IDEAS home Printed from https://ideas.repec.org/a/eee/gamebe/v71y2011i1p88-99.html
   My bibliography  Save this article

Edgar Allan Poe's riddle: Framing effects in repeated matching pennies games

Author

Listed:
  • Eliaz, Kfir
  • Rubinstein, Ariel

Abstract

Framing effects have a significant influence on the finitely repeated matching pennies game. The combination of being labelled "a guesser," and having the objective of matching the opponent's action, appears to be advantageous. We find that being a player who aims to match the opponent's action is advantageous irrespective of whether the player moves first or second. We examine alternative explanations for our results and relate them to Edgar Allan Poe's "The Purloined Letter." We propose a behavioral model which generates the observed asymmetry in the players' performance.

Suggested Citation

  • Eliaz, Kfir & Rubinstein, Ariel, 2011. "Edgar Allan Poe's riddle: Framing effects in repeated matching pennies games," Games and Economic Behavior, Elsevier, vol. 71(1), pages 88-99, January.
  • Handle: RePEc:eee:gamebe:v:71:y:2011:i:1:p:88-99
    as

    Download full text from publisher

    File URL: http://www.sciencedirect.com/science/article/pii/S0899-8256(09)00132-8
    Download Restriction: Full text for ScienceDirect subscribers only

    As the access to this document is restricted, you may want to search for a different version of it.

    References listed on IDEAS

    as
    1. Mookherjee Dilip & Sopher Barry, 1994. "Learning Behavior in an Experimental Matching Pennies Game," Games and Economic Behavior, Elsevier, vol. 7(1), pages 62-91, July.
    2. Wooders, John & Shachat, Jason M., 2001. "On the Irrelevance of Risk Attitudes in Repeated Two-Outcome Games," Games and Economic Behavior, Elsevier, vol. 34(2), pages 342-363, February.
    3. Brown, James N & Rosenthal, Robert W, 1990. "Testing the Minimax Hypothesis: A Re-examination of O'Neill's Game Experiment," Econometrica, Econometric Society, vol. 58(5), pages 1065-1081, September.
    4. Cooper, Russell & Douglas V. DeJong & Robert Forsythe & Thomas W. Ross, 1993. "Forward Induction in the Battle-of-the-Sexes Games," American Economic Review, American Economic Association, vol. 83(5), pages 1303-1316, December.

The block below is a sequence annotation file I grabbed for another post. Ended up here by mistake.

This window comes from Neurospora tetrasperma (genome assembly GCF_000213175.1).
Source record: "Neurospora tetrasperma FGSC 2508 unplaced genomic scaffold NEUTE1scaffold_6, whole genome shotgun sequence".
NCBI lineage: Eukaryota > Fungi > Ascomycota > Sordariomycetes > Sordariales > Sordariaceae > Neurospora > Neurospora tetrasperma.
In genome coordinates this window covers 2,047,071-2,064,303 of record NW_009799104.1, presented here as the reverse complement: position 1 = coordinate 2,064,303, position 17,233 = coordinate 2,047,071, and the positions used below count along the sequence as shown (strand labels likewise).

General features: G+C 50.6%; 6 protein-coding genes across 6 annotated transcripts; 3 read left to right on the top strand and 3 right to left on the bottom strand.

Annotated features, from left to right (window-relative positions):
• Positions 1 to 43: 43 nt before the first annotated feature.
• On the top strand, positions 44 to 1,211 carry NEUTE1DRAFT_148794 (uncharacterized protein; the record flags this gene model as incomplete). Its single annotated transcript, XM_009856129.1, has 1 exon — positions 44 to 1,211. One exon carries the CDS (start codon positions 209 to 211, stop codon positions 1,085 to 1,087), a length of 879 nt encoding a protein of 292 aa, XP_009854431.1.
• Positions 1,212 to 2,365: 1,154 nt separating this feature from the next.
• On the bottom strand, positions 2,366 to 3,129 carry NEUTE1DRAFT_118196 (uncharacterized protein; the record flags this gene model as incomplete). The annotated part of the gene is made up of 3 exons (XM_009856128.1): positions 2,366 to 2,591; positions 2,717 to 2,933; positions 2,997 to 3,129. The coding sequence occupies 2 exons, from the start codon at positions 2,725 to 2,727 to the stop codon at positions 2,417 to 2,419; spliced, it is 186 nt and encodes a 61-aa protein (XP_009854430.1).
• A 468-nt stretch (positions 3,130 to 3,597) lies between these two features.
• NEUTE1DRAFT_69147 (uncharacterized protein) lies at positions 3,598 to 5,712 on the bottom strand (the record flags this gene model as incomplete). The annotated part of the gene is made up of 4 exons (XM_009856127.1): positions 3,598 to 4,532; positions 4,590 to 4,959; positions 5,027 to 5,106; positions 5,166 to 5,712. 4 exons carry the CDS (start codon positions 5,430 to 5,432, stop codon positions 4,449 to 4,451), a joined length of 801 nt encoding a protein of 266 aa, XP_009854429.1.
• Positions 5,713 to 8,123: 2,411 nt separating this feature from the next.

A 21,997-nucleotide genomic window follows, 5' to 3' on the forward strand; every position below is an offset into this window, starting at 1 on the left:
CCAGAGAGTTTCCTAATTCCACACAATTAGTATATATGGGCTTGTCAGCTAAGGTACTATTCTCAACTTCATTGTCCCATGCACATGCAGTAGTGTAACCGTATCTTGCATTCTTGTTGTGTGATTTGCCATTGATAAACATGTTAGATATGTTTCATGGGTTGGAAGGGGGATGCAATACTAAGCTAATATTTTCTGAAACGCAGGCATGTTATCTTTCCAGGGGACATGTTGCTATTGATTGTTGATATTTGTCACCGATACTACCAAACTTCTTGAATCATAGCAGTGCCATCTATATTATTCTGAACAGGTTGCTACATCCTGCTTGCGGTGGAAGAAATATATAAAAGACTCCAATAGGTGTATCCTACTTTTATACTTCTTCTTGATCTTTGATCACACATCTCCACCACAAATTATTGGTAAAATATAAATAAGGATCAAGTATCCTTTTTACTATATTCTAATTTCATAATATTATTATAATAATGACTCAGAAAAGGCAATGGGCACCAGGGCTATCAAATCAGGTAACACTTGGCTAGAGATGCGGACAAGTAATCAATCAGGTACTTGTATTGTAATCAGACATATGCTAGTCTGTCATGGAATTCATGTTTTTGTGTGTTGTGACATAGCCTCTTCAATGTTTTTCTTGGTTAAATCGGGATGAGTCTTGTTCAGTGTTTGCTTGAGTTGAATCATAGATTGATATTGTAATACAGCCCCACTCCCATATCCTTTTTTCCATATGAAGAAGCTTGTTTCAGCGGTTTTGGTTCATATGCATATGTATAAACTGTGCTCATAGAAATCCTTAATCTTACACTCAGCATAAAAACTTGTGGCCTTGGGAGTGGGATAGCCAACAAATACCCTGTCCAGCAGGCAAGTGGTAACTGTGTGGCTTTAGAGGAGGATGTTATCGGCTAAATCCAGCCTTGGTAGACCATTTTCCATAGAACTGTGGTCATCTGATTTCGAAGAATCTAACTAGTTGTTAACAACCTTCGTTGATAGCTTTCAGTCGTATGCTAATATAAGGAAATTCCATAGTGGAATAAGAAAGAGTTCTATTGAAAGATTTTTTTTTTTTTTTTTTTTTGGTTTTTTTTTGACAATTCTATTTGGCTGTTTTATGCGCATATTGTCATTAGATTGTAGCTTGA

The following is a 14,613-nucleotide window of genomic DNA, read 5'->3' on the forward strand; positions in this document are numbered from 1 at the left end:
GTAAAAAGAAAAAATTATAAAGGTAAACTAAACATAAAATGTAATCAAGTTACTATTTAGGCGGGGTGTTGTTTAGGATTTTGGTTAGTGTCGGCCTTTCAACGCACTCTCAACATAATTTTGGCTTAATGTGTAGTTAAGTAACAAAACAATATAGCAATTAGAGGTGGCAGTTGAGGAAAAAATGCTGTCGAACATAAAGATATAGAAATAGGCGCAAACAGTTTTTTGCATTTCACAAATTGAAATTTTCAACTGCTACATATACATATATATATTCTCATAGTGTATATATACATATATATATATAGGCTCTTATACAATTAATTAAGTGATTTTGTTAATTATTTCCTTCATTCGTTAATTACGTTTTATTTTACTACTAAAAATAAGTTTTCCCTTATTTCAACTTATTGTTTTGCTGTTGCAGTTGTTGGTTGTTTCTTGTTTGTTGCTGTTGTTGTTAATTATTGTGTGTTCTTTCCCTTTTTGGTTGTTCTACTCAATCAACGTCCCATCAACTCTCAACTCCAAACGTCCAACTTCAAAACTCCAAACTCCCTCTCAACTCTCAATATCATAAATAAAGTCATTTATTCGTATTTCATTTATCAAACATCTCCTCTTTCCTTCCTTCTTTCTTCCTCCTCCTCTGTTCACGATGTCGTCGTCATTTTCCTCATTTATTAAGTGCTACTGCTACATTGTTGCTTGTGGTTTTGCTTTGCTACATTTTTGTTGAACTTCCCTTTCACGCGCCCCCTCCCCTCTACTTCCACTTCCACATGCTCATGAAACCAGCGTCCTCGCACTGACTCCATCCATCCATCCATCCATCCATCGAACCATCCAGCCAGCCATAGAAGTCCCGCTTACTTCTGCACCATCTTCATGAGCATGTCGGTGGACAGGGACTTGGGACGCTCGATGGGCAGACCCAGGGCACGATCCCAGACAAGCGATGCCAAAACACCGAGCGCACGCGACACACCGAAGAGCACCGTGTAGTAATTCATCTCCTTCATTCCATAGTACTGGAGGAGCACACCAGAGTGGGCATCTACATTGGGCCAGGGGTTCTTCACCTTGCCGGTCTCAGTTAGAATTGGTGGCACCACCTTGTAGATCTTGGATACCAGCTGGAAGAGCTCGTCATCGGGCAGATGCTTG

5. Roberto Weber & Colin Camerer & Marc Knez, 2004. "Timing and Virtual Observability in Ultimatum Bargaining and “Weak Link” Coordination Games," Experimental Economics, Springer;Economic Science Association, vol. 7(1), pages 25-48, February.
    6. Yaakov Kaarev & Werner G³th & Hartmut Kliemt, 2005. "How to Play Randomly without a Random Generator: The Case of Maximin Players," Homo Oeconomicus, Institute of SocioEconomics, vol. 22, pages 231-255.
    7. Ben-Porath Elchanan, 1993. "Repeated Games with Finite Automata," Journal of Economic Theory, Elsevier, vol. 59(1), pages 17-32, February.
    Full references (including those not matched with items on IDEAS)

    Citations

    Citations are extracted by the CitEc Project, subscribe to its RSS feed for this item.
    as


    Cited by:

    1. Simeon Schudy & Verena Utikal, 2012. "The Influence of (Im)perfect Data Privacy on the Acquisition of Personal Health Data," Working Paper Series of the Department of Economics, University of Konstanz 2012-12, Department of Economics, University of Konstanz.
    2. Penczynski, Stefan P., 2016. "Strategic thinking: The influence of the game," Journal of Economic Behavior & Organization, Elsevier, vol. 128(C), pages 72-84.
    3. Hatime KAMÝLÇELEBÝ & Emre ÜNAL, 2014. "Analyzing Framing Effecty by an Experiment among Students in Turkey," Journal of Economic and Social Thought, KSP Journals, vol. 1(1), pages 27-31, December.
    4. Kamilçelebi, Hatime & Ünal, Emre, 2014. "Analyzing Framing Effecty by an Experiment among Students in Turkey," EconStor Open Access Articles, ZBW - German National Library of Economics, pages 27-31..

    Corrections

    All material on this site has been provided by the respective publishers and authors. You can help correct errors and omissions. When requesting a correction, please mention this item's handle: RePEc:eee:gamebe:v:71:y:2011:i:1:p:88-99. See general information about how to correct material in RePEc.

    For technical questions regarding this item, or to correct its authors, title, abstract, bibliographic or download information, contact: (Dana Niculescu). General contact details of provider: http://www.elsevier.com/locate/inca/622836 .

    If you have authored this item and are not yet registered with RePEc, we encourage you to do it here. This allows to link your profile to this item. It also allows you to accept potential citations to this item that we are uncertain about.

    If CitEc recognized a reference but did not link an item in RePEc to it, you can help with this form .

    If you know of missing items citing this one, you can help us creating those links by adding the relevant references in the same way as above, for each refering item. If you are a registered author of this item, you may also want to check the "citations" tab in your RePEc Author Service profile, as there may be some citations waiting for confirmation.

    Please note that corrections may take a couple of weeks to filter through the various RePEc services.

    IDEAS is a RePEc service hosted by the Research Division of the Federal Reserve Bank of St. Louis . RePEc uses bibliographic data supplied by the respective publishers.